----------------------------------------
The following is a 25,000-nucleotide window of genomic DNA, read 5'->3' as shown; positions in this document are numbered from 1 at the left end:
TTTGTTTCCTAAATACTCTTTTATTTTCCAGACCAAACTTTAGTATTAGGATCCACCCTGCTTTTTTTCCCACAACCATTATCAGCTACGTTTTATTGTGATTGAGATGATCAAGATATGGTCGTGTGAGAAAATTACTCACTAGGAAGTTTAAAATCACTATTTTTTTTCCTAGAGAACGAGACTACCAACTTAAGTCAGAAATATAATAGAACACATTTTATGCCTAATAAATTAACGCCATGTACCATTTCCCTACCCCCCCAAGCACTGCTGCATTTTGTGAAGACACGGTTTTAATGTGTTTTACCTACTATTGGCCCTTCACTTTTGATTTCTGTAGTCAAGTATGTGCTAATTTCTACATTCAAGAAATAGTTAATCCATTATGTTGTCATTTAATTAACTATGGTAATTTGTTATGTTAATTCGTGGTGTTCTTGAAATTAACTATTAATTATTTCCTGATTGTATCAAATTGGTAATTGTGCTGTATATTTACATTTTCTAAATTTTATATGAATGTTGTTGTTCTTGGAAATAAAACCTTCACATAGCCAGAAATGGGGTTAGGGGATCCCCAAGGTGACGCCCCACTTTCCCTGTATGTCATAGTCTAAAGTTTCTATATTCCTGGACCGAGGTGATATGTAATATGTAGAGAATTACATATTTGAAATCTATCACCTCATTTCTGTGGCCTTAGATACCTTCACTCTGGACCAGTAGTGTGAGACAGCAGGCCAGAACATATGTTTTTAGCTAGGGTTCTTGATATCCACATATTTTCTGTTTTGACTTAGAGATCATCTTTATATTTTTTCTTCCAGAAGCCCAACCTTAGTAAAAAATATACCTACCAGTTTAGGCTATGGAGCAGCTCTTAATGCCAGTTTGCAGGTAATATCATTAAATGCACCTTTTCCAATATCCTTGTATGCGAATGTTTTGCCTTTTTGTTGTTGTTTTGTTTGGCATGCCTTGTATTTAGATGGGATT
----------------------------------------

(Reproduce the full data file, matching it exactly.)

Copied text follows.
The following is a 25,000-nucleotide window of genomic DNA, read 5'->3' as shown; positions in this document are numbered from 1 at the left end:
TTTGTTTCCTAAATACTCTTTTATTTTCCAGACCAAACTTTAGTATTAGGATCCACCCTGCTTTTTTTCCCACAACCATTATCAGCTACGTTTTATTGTGATTGAGATGATCAAGATATGGTCGTGTGAGAAAATTACTCACTAGGAAGTTTAAAATCACTATTTTTTTTCCTAGAGAACGAGACTACCAACTTAAGTCAGAAATATAATAGAACACATTTTATGCCTAATAAATTAACGCCATGTACCATTTCCCTACCCCCCCAAGCACTGCTGCATTTTGTGAAGACACGGTTTTAATGTGTTTTACCTACTATTGGCCCTTCACTTTTGATTTCTGTAGTCAAGTATGTGCTAATTTCTACATTCAAGAAATAGTTAATCCATTATGTTGTCATTTAATTAACTATGGTAATTTGTTATGTTAATTCGTGGTGTTCTTGAAATTAACTATTAATTATTTCCTGATTGTATCAAATTGGTAATTGTGCTGTATATTTACATTTTCTAAATTTTATATGAATGTTGTTGTTCTTGGAAATAAAACCTTCACATAGCCAGAAATGGGGTTAGGGGATCCCCAAGGTGACGCCCCACTTTCCCTGTATGTCATAGTCTAAAGTTTCTATATTCCTGGACCGAGGTGATATGTAATATGTAGAGAATTACATATTTGAAATCTATCACCTCATTTCTGTGGCCTTAGATACCTTCACTCTGGACCAGTAGTGTGAGACAGCAGGCCAGAACATATGTTTTTAGCTAGGGTTCTTGATATCCACATATTTTCTGTTTTGACTTAGAGATCATCTTTATATTTTTTCTTCCAGAAGCCCAACCTTAGTAAAAAATATACCTACCAGTTTAGGCTATGGAGCAGCTCTTAATGCCAGTTTGCAGGTAATATCATTAAATGCACCTTTTCCAATATCCTTGTATGCGAATGTTTTGCCTTTTTGTTGTTGTTTTGTTTGGCATGCCTTGTATTTAGATGGGATT